Before LUMBARD, Chief Judge, and MOORE and SMITH, Circuit Judges.
This is an appeal from an order of the United States District Court for the Southern District of New York, Harold R. Tyler, District Judge, denying a motion to set aside appellant's sentence and release him from custody. We find no error in the denial of the motion and affirm the district court's order.
On November 10, 1959 the Securities and Exchange Commission brought a civil action in the district court to enjoin the appellant from engaging in deceptive purchases of securities in violation of sections 9(a) (1) and (2) and 10(b) of the Securities and Exchange Act of 1934, 15 U.S.C. § 78i(a) (1) and (2) and 78j(b). Three days later, a consent decree was entered, permanently enjoining the appellant from engaging in the fraudulent activities described in the S.E.C.'s complaint.
On June 13, 1962 an indictment was filed in the district court charging the appellant and one Melvyn Kevin with defrauding stock brokers in 1961 and 1962 by falsely representing that they were able to pay for stock which they had purchased with the intent to default on payment if the stock declined. Since the practices charged in the indictment had been enjoined in the consent decree entered in the S.E.C.'s civil suit, the Government asked the district court to enter an order to show cause why the appellant should not be punished for criminal contempt for wilfully violating the consent decree. The appellant subsequently pleaded guilty to the contempt charge, and the indictment was marked off the calendar. On March 29, 1963 the appellant was sentenced to two years imprisonment with execution suspended and was put on probation for four years. The indictment was nolled because of the appellant's guilty plea to the contempt charge.
On August 14, 1963 the appellant was charged with violating the terms and conditions of his probation. When the appellant admitted his violation, Judge Tyler revoked appellant's probation, vacated the suspension of execution of sentence, and sentenced appellant to imprisonment for a year and a day. At all relevant stages in the proceedings, appellant was assisted by competent counsel of his choosing. Appellant began serving that sentence on August 23, 1963.
Appellant's sole contention is that his sentence should be set aside under 28 U.S.C. § 2255 on the ground that he may not constitutionally be imprisoned for more than the penalty provided for petty offenses (six months as defined in 18 U.S.C. § 1) without being offered the right to a jury trial. The argument is entirely based on the following somewhat cryptic comment in footnote 12 of the majority opinion in United States v. Barnett, 84 S. Ct. 984, 12 L. Ed. 2d 23 (1964):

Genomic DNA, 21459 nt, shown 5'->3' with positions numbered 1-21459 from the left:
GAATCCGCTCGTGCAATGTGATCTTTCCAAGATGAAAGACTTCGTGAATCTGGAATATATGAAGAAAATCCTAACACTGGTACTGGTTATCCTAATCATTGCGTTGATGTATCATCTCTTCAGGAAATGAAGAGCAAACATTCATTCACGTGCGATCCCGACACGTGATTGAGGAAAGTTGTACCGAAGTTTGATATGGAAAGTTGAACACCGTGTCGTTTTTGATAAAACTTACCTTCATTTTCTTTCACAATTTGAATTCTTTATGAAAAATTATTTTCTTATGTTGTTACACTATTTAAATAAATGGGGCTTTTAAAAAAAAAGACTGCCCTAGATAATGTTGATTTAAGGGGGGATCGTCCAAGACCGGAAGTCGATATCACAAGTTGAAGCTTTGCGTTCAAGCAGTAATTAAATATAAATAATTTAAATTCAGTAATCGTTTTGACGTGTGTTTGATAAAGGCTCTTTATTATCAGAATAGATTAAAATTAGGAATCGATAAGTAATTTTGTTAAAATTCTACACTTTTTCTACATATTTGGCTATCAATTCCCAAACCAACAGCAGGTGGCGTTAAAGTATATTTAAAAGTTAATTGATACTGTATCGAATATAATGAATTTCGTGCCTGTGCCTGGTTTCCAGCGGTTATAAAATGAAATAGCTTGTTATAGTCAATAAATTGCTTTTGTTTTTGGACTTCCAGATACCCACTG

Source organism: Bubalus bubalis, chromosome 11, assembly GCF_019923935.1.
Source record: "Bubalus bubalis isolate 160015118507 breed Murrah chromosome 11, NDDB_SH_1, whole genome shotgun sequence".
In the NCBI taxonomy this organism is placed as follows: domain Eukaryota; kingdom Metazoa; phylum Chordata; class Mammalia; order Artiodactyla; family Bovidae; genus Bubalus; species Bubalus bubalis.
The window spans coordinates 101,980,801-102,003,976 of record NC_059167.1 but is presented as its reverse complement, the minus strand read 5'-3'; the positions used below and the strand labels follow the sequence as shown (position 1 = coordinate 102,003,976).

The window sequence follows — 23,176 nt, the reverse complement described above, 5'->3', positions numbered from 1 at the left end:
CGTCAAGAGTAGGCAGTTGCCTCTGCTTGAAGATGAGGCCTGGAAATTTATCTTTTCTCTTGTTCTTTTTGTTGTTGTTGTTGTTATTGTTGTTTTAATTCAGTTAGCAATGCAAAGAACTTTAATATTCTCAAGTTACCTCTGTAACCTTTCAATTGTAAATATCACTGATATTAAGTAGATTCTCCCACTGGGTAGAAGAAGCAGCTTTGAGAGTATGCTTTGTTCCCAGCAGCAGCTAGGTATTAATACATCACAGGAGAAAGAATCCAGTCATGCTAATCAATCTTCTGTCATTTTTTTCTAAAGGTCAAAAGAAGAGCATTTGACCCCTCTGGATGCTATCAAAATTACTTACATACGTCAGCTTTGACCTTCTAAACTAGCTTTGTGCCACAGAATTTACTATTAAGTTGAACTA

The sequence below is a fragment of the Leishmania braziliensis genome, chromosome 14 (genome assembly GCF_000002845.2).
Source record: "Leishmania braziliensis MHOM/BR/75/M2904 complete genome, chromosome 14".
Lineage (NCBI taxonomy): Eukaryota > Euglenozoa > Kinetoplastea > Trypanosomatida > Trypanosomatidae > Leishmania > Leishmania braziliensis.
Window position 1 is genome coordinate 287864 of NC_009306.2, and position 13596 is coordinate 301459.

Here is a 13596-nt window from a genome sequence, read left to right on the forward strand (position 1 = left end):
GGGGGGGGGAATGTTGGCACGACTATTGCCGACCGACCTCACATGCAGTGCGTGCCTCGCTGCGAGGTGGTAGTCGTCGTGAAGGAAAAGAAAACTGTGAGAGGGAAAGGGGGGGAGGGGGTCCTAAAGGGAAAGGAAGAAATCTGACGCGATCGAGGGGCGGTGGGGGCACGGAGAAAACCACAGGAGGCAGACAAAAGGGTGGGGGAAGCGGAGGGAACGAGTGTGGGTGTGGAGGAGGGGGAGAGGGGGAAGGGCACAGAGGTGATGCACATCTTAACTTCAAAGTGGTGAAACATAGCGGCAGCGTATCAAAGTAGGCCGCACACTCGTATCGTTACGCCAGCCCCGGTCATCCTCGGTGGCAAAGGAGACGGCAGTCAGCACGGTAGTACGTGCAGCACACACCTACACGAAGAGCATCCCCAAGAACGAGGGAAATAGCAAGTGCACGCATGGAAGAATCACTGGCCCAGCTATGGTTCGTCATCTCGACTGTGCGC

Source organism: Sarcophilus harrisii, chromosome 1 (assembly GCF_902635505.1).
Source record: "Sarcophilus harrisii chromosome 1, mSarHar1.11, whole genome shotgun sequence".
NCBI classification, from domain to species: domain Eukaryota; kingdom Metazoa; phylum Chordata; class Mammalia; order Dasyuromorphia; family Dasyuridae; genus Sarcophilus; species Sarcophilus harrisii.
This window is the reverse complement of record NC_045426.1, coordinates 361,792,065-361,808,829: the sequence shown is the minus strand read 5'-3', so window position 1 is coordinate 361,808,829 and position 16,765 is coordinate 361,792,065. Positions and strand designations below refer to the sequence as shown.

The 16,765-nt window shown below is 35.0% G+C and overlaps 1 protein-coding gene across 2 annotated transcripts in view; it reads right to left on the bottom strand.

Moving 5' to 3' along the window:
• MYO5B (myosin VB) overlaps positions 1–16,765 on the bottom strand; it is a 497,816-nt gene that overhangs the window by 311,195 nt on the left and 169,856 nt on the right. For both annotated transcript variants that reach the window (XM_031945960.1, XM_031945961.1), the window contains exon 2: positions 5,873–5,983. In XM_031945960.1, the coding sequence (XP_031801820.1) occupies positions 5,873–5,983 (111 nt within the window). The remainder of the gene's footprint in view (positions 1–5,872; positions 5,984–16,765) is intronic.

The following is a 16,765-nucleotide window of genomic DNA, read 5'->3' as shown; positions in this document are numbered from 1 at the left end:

"However, our cases have indicated that, irrespective of the severity of the offense, the severity of the penalty imposed, a matter not raised in this certification, might entitle a defendant to the benefit of a jury trial. * * * In view of the impending contempt hearing, the effective administration of justice requires that this dictum be added: Some members of the Court are of the view that, without regard to the seriousness of the offense, punishment by summary trial without a jury would be constitutionally limited to that penalty provided for petty offenses."
Appellant contends that we are bound to apply this dictum, that we are bound to apply it retroactively, and that it requires setting aside the balance of his sentence.
We find it unnecessary to point out all the logical and legal fallacies in appellant's rather ingenious argument. Even if we assume that if the issue were properly presented, the Supreme Court would hold that where a defendant is summarily tried for contempt without a jury, punishment is constitutionally limited to six months, and that this constitutional principle must be retroactively applied, the appellant's motion must be denied. Unlike Barnett, Bialkin did not request a jury trial; indeed, he did not request a trial at all. Instead, while represented by competent counsel of his own choosing, appellant elected to plead guilty. The outstanding indictment against him for the same activities which led to the contempt charge was nolled as a result of his guilty plea. By pleading guilty to the indictment under such circumstances, appellant plainly would have waived any constitutional right to a jury trial if he had one*fn1 See Matey v. Sacks, 284 F.2d 335 (6 Cir. 1960), cert. denied Matey v. Alvis, 364 U.S. 853, 81 S. Ct. 76, 5 L. Ed. 2d 77; Bugg v. United States, 140 F.2d 848, 851 (8 Cir. 1944), cert. denied 323 U.S. 673, 65 S. Ct. 89, 89 L. Ed. 547; Hood v. United States, 152 F.2d 431, 433 (8 Cir. 1946); West v. Gammon, 98 F. 426 (6 Cir. 1899). The jury's role is that of a trier of guilt, and where the accused admits his guilt, there is no function for the jury to perform. If Bialkin had been found guilty by a jury, it is clear there would be no six-month limitation on the district judge's power to impose sentence. Hill v. United States ex rel. Weiner, 300 U.S. 105, 57 S. Ct. 347, 81 L. Ed. 537 (1937). It makes little sense to impose such limitation where, as here, there is no issue of guilt to be resolved. Even today, appellant does not urge that he was innocent of the contempt. His claim is simply that the district court lacked the power to sentence him to more than six months' imprisonment without offering him the right to trial by jury. We think the Supreme Court did not mean to suggest that defendants who plead guilty to a contempt charge without demanding a jury trial in cases in which the United States is a party may not be imprisoned for more than six months.
The order of the district court is ...